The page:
In the early 18th century, the disease was seen as similar to smallpox, due to its analogous symptoms. The personal physician of the Pope, Giovanni Maria Lancisi, recommended the slaughter of all infected and exposed animals. This policy was not very popular and used only sparingly in the first part of the century. Later, it was used successfully in several countries, although it was sometimes seen as too costly or drastic, and depended on a strong central authority to be effective (something which was notably lacking in the Dutch Republic). Because of these downsides, numerous attempts were made to inoculate animals against the disease. These attempts met with varying success, but the procedure was not widely used and was no longer practiced at all in 19th-century Western or Central Europe. Rinderpest was an immense problem, but inoculation was not a valid solution: In many cases, it caused too many losses. Even more importantly, it perpetuated the circulation of the virus in the cattle population. The pioneers of inoculation did contribute significantly to knowledge about infectious diseases. Their experiments confirmed the concepts of those who saw infectious diseases as caused by specific agents, and were the first to recognize maternally derived immunity.[9]


Cattle plagues recurred throughout history, often accompanying wars and military campaigns. They hit Europe especially hard in the 18th century, with three long panzootics which, although varying in intensity and duration from region to region, took place in the periods of 1709–1720, 1742–1760, and 1768–1786.[14] There was a major outbreak covering the whole of Britain in 1865/66. Later in history, an outbreak in the 1890s killed 80 to 90% of all cattle in southern Africa, as well as in the Horn of Africa. Sir Arnold Theiler was instrumental in developing a vaccine that curbed the epizootic. More recently, a rinderpest outbreak raged across much of Africa in 1982–1984, costing at least an estimated US$500 million in stock losses.

Cows dead from rinderpest in South Africa, 1896
Rinderpest outbreak in 18th-century Netherlands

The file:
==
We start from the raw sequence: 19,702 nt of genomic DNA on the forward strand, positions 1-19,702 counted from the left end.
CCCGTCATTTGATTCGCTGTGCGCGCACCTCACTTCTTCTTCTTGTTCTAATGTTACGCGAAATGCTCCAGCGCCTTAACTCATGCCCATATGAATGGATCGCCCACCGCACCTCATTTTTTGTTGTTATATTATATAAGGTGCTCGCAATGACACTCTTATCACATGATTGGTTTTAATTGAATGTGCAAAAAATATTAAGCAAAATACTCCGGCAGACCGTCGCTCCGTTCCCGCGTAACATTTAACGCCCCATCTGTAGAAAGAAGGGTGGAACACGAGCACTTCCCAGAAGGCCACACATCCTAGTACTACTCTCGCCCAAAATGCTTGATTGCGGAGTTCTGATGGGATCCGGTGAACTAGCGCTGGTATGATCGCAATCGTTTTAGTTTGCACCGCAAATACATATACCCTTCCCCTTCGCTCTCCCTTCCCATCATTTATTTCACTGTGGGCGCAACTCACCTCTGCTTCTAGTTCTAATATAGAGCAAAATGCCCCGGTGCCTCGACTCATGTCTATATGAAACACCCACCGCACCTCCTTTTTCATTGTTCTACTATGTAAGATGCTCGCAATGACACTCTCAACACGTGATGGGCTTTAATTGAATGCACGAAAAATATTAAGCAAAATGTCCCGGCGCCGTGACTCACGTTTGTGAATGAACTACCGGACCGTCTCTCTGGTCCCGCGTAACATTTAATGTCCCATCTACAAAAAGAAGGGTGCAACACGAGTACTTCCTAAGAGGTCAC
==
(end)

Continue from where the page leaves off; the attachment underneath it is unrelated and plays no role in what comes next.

The disease is believed to have originated in Asia, later spreading through the transport of cattle.[8] Other cattle epizootics are noted in ancient times: a cattle plague is thought to be one of the ten plagues of Egypt described in the Hebrew Bible. By around 3,000 BC, a cattle plague had reached Egypt, and rinderpest later spread throughout the remainder of Africa, following European colonization.[8]



Initial symptoms include fever, loss of appetite, and nasal and eye discharges. Subsequently, irregular erosions appear in the mouth, the lining of the nose, and the genital tract.[2] Acute diarrhea, preceded by constipation, is also a common feature.[3] Most animals die six to 12 days after the onset of these clinical signs.[2]

Death rates during outbreaks were usually extremely high, approaching 100% in immunologically naïve populations.[2] The disease was mainly spread by direct contact and by drinking contaminated water, although it could also be transmitted by air.[3]

A cow with rinderpest in the "milk fever" position, 1982.

The disease

The measles virus evolved from the then-widespread rinderpest virus most probably between the 11th and 12th centuries.[11] The earliest likely origin is within the seventh century: for this earlier origin there is some linguistic evidence.[12][13]

As it was a Morbillivirus, the rinderpest virus (RPV) was closely related to the measles and canine distemper viruses.[9] As a member of the Paramyxoviridae family, it was an enveloped, negative-sense single-stranded RNA virus. Despite its extreme lethality, the virus was particularly fragile and is quickly inactivated by heat, desiccation and sunlight.[10]

The virus


  • The virus 1
  • The disease 2
  • History 3
    • Origins 3.1
    • Epizootics 3.2
    • Inoculation 3.3
      • Early English experimentation 3.3.1
      • Further trials in the Netherlands 3.3.2
      • In other countries 3.3.3
    • In ethnography 3.4
    • Vaccination 3.5
  • Eradication 4
  • Use as a biological weapon 5
  • See also 6
  • References 7
  • Footnotes 8
  • External links 9

Rinderpest is believed to have originated in Asia, later spreading through the transport of cattle.[8] The term Rinderpest is a German word meaning "cattle-plague".[1][8] The rinderpest virus (RPV) was closely related to the measles and canine distemper viruses.[9]

[7].smallpox In June 2011, the United Nations FAO confirmed the disease was eradicated, making rinderpest only the second disease in history to be fully wiped out, following [6]